Never Lose Another Scarf: How to Automate Good Habits

Everyone loses things.

I lost a perfectly good acoustic guitar when I took a Greyhound bus to Minneapolis: to date, bringing that guitar along is still probably my biggest life regret (I know, I have an easy life). The guitar disappeared somewhere during our hour-and-a-half layover in Omaha from below the bus. I hope a talented homeless person is making a living thanks to it.

I think I’ve lost more scarves than any other item, other than maybe gloves. In the Midwest, you need winter gear to fight off the brittle cold, but winter gear is really lose-able because you need lots of it and then it has to be taken off inside otherwise you’ll succumb to Wicked Witch of the West syndrome and become a pool of sweat on the floor.

Because of this deadly combination, I’ve owned probably a dozen scarves and today have a total of: 1.

However, I’ve successfully kept that scarf around for 1.5 winters–which is only impressive when my churn rate is usually 3 per year–thanks to the same principle that keeps me from getting t-boned backing up my car in a parking lot, saves me time unloading silverware, and keeping me challenging myself to grow personally.

The secret is automating good habits.

Automate Your Best Self Using Good Habits

Some people are naturally gifted at thinking on their feet. They’re quicker conversationalists, faster to invent solutions, dream up with  an innovation, or think outside the box.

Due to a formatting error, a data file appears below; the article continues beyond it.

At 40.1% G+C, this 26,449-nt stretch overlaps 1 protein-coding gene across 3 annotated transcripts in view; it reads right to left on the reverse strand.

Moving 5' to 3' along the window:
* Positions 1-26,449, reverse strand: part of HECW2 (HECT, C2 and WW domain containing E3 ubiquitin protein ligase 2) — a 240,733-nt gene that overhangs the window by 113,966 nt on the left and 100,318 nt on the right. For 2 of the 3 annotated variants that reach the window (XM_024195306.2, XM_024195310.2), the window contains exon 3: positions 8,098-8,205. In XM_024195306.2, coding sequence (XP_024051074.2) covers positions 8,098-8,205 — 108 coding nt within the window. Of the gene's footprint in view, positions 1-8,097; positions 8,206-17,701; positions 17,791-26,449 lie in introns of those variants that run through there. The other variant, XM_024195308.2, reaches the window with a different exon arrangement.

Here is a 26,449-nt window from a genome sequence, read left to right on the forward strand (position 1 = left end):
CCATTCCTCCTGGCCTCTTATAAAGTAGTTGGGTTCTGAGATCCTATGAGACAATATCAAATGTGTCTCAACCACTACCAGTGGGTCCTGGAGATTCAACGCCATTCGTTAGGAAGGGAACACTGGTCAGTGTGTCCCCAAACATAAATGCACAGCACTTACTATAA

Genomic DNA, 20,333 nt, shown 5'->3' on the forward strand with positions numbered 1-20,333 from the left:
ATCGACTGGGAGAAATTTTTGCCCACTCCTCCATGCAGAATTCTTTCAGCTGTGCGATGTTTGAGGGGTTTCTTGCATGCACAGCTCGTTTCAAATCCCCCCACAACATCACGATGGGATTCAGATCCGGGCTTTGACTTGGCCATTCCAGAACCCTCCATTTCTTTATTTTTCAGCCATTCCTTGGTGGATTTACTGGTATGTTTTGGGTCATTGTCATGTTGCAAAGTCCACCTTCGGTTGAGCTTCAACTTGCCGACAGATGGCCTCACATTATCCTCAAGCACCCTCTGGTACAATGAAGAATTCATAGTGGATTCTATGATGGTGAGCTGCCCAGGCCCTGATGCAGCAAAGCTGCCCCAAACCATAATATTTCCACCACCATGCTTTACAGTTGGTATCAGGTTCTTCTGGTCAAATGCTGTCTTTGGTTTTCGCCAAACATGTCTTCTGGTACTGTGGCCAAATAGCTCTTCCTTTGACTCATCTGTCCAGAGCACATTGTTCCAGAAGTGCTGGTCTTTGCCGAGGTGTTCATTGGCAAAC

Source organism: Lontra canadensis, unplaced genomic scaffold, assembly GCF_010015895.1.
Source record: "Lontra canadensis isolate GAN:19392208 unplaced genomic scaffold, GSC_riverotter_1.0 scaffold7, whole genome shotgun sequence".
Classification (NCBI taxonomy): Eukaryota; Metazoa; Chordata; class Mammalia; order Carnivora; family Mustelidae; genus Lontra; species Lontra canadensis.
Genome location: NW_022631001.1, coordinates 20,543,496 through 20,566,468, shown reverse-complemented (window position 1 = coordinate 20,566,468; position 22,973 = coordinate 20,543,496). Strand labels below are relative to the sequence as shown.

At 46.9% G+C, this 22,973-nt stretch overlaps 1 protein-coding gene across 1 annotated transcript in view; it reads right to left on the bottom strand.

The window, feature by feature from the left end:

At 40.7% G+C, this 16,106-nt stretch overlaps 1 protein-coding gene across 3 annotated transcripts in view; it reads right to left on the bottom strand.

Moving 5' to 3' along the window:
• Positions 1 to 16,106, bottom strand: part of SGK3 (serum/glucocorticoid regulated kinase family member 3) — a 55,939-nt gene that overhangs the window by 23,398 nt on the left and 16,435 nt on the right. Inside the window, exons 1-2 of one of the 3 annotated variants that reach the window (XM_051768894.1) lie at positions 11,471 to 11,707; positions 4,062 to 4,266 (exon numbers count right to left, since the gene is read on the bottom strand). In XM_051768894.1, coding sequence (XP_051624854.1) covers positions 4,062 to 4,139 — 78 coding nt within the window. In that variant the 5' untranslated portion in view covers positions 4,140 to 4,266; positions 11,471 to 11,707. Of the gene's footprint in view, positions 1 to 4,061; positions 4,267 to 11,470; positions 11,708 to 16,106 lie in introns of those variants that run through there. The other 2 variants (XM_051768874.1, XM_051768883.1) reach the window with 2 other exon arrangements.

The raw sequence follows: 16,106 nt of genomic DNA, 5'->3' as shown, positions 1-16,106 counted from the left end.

But even the most talented person only has a limited source of innovation at a time. No one is constantly brilliant, and everyone has a limited source of willpower and self-control.

You see this phenomenon in engaged couples who go shopping from their wedding registry. At first, when the couple’s innovation resources are at full-strength, they’ll spend tons of time examining their options on every single option–whether the items are big-ticket or not–wanting to pick the very best choice. However, as they shop longer, they will be less and less critical and spend less time on each decision, as their limited willpower is spent up. (In the psychology world this phenomenon is known as ego depletion).

We all function this way: the more conscious decisions we make, the less mental resources we’ll have for other tasks, and we slip up. The best way to combat this is to take these high-cognition decisions and automate them as good habits.

Life lesson: Never forget your scarf in case you need to hide a neck puncture wound.

Life lesson: Never forget your scarf in case you need to hide a neck puncture wound.*

For example, I was completely tired of leaving behind my less-essential winter gear whenever I left a lecture hall as a student (I usually remembered my coat). So I intentionally started doing a “double-check” for any left behind items before leaving an area I wasn’t coming back to.

At first, my “double check” was a high-cognition task, in the sense that I had to expend willpower and memory to do it. I had to incentivize it by remembering how cold I was when I left my scarf behind, or how frustrated I was when I had to ride back to campus to look for my bike helmet.

Now, I do the double check automatically, without even thinking about it.

These are the kinds of good habits that seem unremarkable but actually make a HUGE difference in your life over time.

Since it’s automatic, my double check spends exactly zero high-level brain resources and has without a doubt saved me countless hours of backtracking and hundreds of dollars of lost items.

For example, I’m sure many parents have found a double check like this invaluable and naturally incorporated it as a good parenting habit whenever they leave an area with their kids–thereby leaving behind fewer children and fewer of their children’s toys.